It’s been a year of not having much to talk about (apart from ‘that’). I’m talking wider experiences, the type of things the hairdresser wants to hear about when you are in the chair to be shorn. Hardly anyone this year has had tales to recount from holidays taken. There have been few anecdotes from day trips, zero accounts of that concert you’ve been to or that film you’ve seen. No stories from the terraces about the roaring crowd as your rugby or football team won the cup. Anything we have done has been small, local and often solitary, or in twos or threes. Probably, your life, like mine, has been punctuated by the repetitive: the same walk taken; same garden tended; same kitchen in which you’ve chopped onions. ‘Nothing much; same old, same old,’ has often been my answer, this year, to the ‘what have you been up to?’ question. We’re conditioned to think the quotidian events don’t merit telling or even remembering; that they are mundane. Yet, I don’t know about you, but I suspect I have noticed more and will remember more from this year than other glitzier, more event-full years.
I too have had cabin fever (it comes and goes) and a fervour to get up and go, but I have been learning to content myself with a reduced radius of a few miles, figuring out what newness there is to discover therein. Marcel Proust – a genius at noticing the detail, in remembering the particular, itemising things the rest of us might overlook – said, “the real voyage of discovery consists not in seeking new lands but seeing with new eyes”. New eyes come easy to us when we travel to new places, but when we wake up in the same place day after day to follow the same routine, we lose new eyes, they become lazy and stop seeing what Patrick Kavanagh described as “the newness in every stale thing”. And Kavanagh insisted it was there to be found, “wherever life pours ordinary plenty”. These are both lines from his poem, ‘Advent’, about wakening up to what we might otherwise dismiss, shake our heads at, turn away from, wishing we were somewhere else. We will be somewhere else, soon enough, hard as it might be to believe right now, and whilst we wish our lives away wanting to get there, Kavanagh suggests (and Proust too) that we are missing out on a wealth of ordinary splendour each day.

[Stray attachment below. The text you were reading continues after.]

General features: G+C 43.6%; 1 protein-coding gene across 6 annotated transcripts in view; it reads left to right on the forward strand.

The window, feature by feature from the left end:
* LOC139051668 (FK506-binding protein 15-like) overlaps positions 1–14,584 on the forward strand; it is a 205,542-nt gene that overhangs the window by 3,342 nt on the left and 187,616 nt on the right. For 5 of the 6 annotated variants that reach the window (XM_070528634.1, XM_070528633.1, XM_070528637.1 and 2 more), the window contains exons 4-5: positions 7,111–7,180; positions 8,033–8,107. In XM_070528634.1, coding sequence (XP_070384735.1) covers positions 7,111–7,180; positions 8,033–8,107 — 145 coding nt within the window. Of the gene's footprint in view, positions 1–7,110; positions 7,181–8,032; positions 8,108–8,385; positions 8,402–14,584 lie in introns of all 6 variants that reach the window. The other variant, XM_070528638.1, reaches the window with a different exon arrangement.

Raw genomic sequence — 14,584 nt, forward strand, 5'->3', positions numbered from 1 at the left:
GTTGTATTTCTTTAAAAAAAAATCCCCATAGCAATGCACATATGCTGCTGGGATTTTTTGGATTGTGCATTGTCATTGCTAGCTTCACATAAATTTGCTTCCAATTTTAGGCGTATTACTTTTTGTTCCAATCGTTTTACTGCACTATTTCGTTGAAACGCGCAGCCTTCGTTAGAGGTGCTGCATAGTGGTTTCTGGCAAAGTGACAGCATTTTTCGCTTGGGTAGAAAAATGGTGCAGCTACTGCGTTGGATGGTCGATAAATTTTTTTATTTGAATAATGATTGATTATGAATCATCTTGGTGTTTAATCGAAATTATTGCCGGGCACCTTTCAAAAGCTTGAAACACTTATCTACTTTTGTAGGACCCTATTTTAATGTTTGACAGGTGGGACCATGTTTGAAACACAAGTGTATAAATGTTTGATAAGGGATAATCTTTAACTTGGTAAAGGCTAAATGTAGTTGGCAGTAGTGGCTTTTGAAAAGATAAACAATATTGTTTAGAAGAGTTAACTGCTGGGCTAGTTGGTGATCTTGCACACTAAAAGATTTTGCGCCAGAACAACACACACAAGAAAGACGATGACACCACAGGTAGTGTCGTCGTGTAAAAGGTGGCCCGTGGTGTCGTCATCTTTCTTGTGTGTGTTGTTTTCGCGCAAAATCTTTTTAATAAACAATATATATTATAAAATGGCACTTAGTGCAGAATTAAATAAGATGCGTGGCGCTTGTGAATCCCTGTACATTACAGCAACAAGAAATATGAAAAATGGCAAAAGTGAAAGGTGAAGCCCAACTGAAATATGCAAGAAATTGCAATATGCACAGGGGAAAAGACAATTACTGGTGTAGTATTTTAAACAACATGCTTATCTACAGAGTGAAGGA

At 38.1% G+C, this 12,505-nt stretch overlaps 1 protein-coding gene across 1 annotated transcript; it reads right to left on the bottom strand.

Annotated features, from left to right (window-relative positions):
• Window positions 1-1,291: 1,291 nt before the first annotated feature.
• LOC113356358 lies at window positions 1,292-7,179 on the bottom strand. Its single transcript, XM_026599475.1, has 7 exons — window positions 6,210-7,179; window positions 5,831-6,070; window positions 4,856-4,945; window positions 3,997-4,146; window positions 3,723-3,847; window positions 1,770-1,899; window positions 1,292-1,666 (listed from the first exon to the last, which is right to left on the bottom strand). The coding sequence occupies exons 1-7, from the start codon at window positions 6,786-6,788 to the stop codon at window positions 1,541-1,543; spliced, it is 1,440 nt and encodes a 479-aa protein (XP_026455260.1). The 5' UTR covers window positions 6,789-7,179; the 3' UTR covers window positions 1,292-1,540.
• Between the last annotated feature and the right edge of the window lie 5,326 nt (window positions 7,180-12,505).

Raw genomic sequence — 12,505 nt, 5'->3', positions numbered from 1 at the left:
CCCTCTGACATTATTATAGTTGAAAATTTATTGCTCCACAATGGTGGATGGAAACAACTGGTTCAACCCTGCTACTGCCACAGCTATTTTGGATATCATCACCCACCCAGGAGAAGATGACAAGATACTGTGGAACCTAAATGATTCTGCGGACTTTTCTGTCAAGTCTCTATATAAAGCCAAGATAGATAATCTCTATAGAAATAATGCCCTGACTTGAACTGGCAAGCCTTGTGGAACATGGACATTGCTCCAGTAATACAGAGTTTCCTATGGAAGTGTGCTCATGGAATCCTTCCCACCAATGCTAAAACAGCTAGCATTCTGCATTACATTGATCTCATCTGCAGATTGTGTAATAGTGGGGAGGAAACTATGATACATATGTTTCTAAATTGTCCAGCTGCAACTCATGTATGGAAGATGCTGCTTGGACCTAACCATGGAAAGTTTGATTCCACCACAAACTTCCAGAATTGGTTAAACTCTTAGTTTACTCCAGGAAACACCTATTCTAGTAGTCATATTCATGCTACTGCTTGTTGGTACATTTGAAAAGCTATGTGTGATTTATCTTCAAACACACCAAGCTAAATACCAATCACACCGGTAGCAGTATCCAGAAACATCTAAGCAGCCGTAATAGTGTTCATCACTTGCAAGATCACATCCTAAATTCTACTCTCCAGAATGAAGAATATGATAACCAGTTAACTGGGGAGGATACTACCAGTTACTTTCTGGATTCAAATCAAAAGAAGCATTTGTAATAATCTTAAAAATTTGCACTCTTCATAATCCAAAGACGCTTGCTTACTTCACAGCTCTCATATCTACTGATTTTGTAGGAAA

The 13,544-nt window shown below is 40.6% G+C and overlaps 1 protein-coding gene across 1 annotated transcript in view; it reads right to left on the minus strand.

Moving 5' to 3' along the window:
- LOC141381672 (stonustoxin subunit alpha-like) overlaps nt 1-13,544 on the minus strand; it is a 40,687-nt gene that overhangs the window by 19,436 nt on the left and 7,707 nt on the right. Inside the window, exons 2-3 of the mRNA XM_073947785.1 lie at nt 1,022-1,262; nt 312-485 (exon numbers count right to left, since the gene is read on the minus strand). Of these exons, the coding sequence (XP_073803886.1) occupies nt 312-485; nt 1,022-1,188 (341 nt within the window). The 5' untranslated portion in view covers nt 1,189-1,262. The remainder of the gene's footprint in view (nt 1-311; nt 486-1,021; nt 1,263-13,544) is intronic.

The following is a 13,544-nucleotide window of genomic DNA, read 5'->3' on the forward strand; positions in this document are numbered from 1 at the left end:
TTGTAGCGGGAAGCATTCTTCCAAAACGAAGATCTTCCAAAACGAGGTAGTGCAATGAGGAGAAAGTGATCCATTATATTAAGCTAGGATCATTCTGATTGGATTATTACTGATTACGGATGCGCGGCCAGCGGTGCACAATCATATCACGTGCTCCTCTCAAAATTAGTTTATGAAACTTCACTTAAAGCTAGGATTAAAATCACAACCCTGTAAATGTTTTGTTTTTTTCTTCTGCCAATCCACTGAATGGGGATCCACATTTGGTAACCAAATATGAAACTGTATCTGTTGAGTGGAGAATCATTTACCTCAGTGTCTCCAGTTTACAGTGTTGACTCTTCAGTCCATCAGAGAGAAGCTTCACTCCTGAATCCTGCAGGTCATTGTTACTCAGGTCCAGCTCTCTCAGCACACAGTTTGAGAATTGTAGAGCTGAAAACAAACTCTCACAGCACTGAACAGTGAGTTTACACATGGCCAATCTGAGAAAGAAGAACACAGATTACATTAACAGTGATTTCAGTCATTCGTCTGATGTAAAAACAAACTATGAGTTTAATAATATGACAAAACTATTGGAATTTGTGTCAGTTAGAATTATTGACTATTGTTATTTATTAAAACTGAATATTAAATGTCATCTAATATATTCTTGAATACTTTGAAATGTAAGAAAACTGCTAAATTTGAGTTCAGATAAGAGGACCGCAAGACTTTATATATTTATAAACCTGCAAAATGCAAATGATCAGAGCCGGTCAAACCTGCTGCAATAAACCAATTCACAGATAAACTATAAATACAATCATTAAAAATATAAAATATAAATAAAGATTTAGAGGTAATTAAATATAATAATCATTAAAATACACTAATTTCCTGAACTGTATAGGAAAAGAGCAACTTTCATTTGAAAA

They say most poets and writers are obsessed with memory, but I think all of us have the ability – if we apply a little discipline – to notice new things, especially in times when we think nothing is worth taking notice of. My late husband once talked to me about the importance of creating memories. I didn’t understand what he meant. Lately, I think I do. I think he was talking about noticing and occupying one’s day fully; about observing all of the time, no matter how mundane moments might appear on the surface. Because if life is lived more fully then it can be banked away to be lived again in memory – either in the writing of it, the telling of it, the private thinking about it. Here’s another quote from Proust who, restricted to a room, uses what little he can see and hear to mine old memories and let the past and present fuse in rich and satisfying layers “From the sound of pattering raindrops I recaptured the scent of the lilacs at Combray; from the shifting of the sun’s rays on the balcony the pigeons in the Champs-Elysées; from the muffling of sounds in the heat of the morning hours, the cool taste of cherries.” There you go, take it from Proust, memories can be a vessel for travel, when time travel is the only sort of travel open to us.
I was in town on Thursday night with my niece. It was wet, dark and deserted and we talked through these ideas of how ordinary days can create vivid and important memories, as much, sometimes more so, than the big events. ‘I know that,’ she told me, and, in her unassuming, gentle manner, she got straight to the point with a quote she knew from Winne The Pooh: “We didn’t realise we were making memories, we just knew we were having fun.”
A Sonnet for Kate, by Eimear Bush
It’s the week before Christmas and we’re walking home
Up Princes Street past empty trams, the Scott Monument
At nine at night when normally hoards would jostle, roam
The winter market, except, like everything else, it’s been rent
Asunder, no stalls selling roasted chestnuts, no hot glogg,
No big wheel with views of the city from a height:
Shops lit up, trees sparkling. Instead this is Groundhog
Day, all weeks, months the same, done in by the blight
That has wrapped the whole world, a sinister present
We’re told to recoil from. Yet there’s something appealing
About walking in a deserted city deep into Advent
With my niece, stopping to admire the crib, chatting,
Thinking about how this year pushed us to extremities
And how walks in the dark can make the best memories.